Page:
New CAAs on Exchange of CbC Reports Pushes Total to 20

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August 24, 2017

The IRS has concluded competent authority arrangements (“CAAs”) for the exchange of country-by-country (“CbC”) reports with Australia and the United Kingdom.  The CAA with Australia was signed in Australia on July 14 and by the United States on August 1.  The CAA with the United Kingdom was signed on August 16.  The new arrangements bring the number of CAAs for the exchange of CbC reports to 20. The CAAs for the exchange of CbC reports generally require the competent authorities of the foreign country and the United States to exchange annually, on an automatic basis, CbC reports received from each reporting entity that is a tax resident in its jurisdiction, provided that one or more constituent entities of the reporting entity’s group is a tax resident in the other jurisdiction, or is subject to tax with respect to the business carried out through a permanent establishment in the other jurisdiction.

In the United States, CbC reporting is required for U.S. persons that are the ultimate parent entity of a multinational enterprise (“MNE”) with revenue of $850 million or more in the preceding accounting year, for reporting years beginning on or after June 30, 2016, under the IRS’s final regulations issued last summer (see prior coverage).  Reporting entities must file a new Form 8975 (“Country by Country Report”) and Schedule A to Form 8975 (“Tax Jurisdiction and Constituent Entity Information”).  In Revenue Procedure 2017-23, the IRS announced that U.S. MNEs may voluntarily file Form 8975 with the IRS for taxable years beginning on or after January 1, 2016, and before June 30, 2016.  U.S. MNEs that do not voluntarily file with the IRS may be subject to CbC reporting in foreign jurisdictions in which they have constituent entities.

A CAA generally must be in force with a foreign jurisdiction for CbC reports filed with the IRS by a U.S. MNE to satisfy the CbC reporting requirements under foreign law.  This has raised concerns about the pace at which the IRS has concluded CAA negotiations with foreign jurisdictions.  Many foreign jurisdictions that have adopted CbC reporting requirements under the OECD’s Base Erosion and Profit Shifting Action 13 have done so with respect to reporting years beginning on or after January 1, 2016.  Most of those countries have signed a multilateral CAA, but the United States has chosen instead to pursue bilateral CAAs with each foreign jurisdiction—likely due to U.S. concerns regarding the use of the information contained in the CbC reports and potential public disclosure of the information.  The U.S. CAAs are substantially similar to the multilateral CAA, but numerous foreign jurisdictions have not yet signed a bilateral CAA with the IRS, including China, France, Germany, Mexico, and Japan.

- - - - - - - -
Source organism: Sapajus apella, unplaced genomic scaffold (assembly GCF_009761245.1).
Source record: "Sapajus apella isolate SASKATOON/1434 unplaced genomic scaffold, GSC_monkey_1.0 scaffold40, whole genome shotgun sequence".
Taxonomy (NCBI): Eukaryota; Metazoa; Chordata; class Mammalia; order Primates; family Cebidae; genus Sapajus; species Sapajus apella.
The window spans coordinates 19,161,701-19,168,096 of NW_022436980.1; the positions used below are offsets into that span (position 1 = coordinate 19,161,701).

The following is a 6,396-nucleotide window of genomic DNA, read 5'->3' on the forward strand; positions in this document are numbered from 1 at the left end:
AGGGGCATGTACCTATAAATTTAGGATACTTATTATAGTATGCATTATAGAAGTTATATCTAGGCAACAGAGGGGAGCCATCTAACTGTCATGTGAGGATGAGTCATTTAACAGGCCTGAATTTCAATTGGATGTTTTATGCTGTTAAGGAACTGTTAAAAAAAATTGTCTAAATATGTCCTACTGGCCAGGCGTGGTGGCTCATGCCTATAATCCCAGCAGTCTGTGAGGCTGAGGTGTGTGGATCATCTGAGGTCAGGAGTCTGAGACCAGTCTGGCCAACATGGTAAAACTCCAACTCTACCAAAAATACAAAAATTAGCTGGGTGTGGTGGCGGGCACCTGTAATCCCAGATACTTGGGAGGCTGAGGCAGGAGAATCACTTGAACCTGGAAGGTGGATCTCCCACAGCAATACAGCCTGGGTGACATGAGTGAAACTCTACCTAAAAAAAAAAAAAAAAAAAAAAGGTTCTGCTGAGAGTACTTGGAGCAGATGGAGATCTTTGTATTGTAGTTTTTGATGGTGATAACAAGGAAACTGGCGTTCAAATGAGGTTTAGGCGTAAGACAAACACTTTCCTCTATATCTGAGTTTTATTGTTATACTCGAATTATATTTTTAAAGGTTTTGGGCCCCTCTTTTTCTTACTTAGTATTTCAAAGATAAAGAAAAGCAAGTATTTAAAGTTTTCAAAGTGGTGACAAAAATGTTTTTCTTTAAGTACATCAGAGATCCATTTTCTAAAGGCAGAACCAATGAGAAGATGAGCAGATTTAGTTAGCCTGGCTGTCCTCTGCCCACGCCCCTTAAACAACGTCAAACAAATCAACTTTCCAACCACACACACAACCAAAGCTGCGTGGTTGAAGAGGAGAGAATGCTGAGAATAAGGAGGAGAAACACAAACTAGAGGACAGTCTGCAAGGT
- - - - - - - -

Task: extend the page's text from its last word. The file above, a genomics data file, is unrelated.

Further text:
The IRS maintains a status table of foreign jurisdictions on its CbC Reporting page.  With voluntary reporting for early reporting periods set to begin on September 1, U.S. MNEs should monitor continuing developments to determine whether delays in the U.S. CAA process may necessitate the filing of CbC reports in foreign jurisdictions.

Sixth Circuit Upholds Dismissal of Sen. Rand Paul’s Challenge to FATCA

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August 22, 2017

On August 18, the Sixth Circuit issued an opinion upholding the dismissal of a challenge to the Foreign Account Tax Compliance Act (FATCA) brought by Senator Rand Paul and several current and former U.S. citizens living abroad who hold foreign accounts.  In the case, Crawford v. United States Department of the Treasury, Senator Paul and his co-plaintiffs argued that FATCA’s withholding and reporting requirements imposed on individuals and foreign financial institutions (FFIs), certain intergovernmental agreements (IGAs) negotiated by the Treasury, and the requirement to file a foreign bank account report (FBAR) by U.S. persons with financial accounts that exceed $10,000 in a foreign country were unconstitutional.

In 2016, the district court dismissed the case on standing grounds (earlier coverage here).  The court evaluated the requirements necessary for Article III standing and concluded that no named plaintiff alleged actual or imminent injury from the FATCA withholding tax, and none of the named plaintiffs were FFIs subject to the requirements imposed on such entities.  Instead of asserting concrete particularized injuries, such as penalties brought for failure to comply with FATCA or FBAR requirements, the plaintiffs argued general “discomfort” with the disclosure requirements, which the court deemed too abstract and thus insufficient to confer Article III standing.

The Sixth Circuit panel upheld the dismissal on standing grounds, explaining that the injuries suffered by the account holders resulted from the independent and voluntary actions of foreign financial institutions, not the Treasury.  The court explained that no plaintiff has alleged “any actual enforcement of FATCA” or FBAR, such as a demand for individual reporting or the imposition of a penalty for noncompliance, and no plaintiff holds sufficient foreign assets to bring a pre-enforcement challenge to FATCA or has alleged an intent to violate FBAR, a prerequisite for standing to bring a pre-enforcement FBAR challenge.  The court also rejected Senator Paul’s IGA-specific claim that  he was stripped of his constitutional right to vote against the IGAs, explaining that Senator Paul can still seek repeal of or amendment to FATCA itself.  The court denied the plaintiffs leave to amend their complaint, reasoning that amendment would be futile because the facts simply do not provide them standing to bring the alleged claims.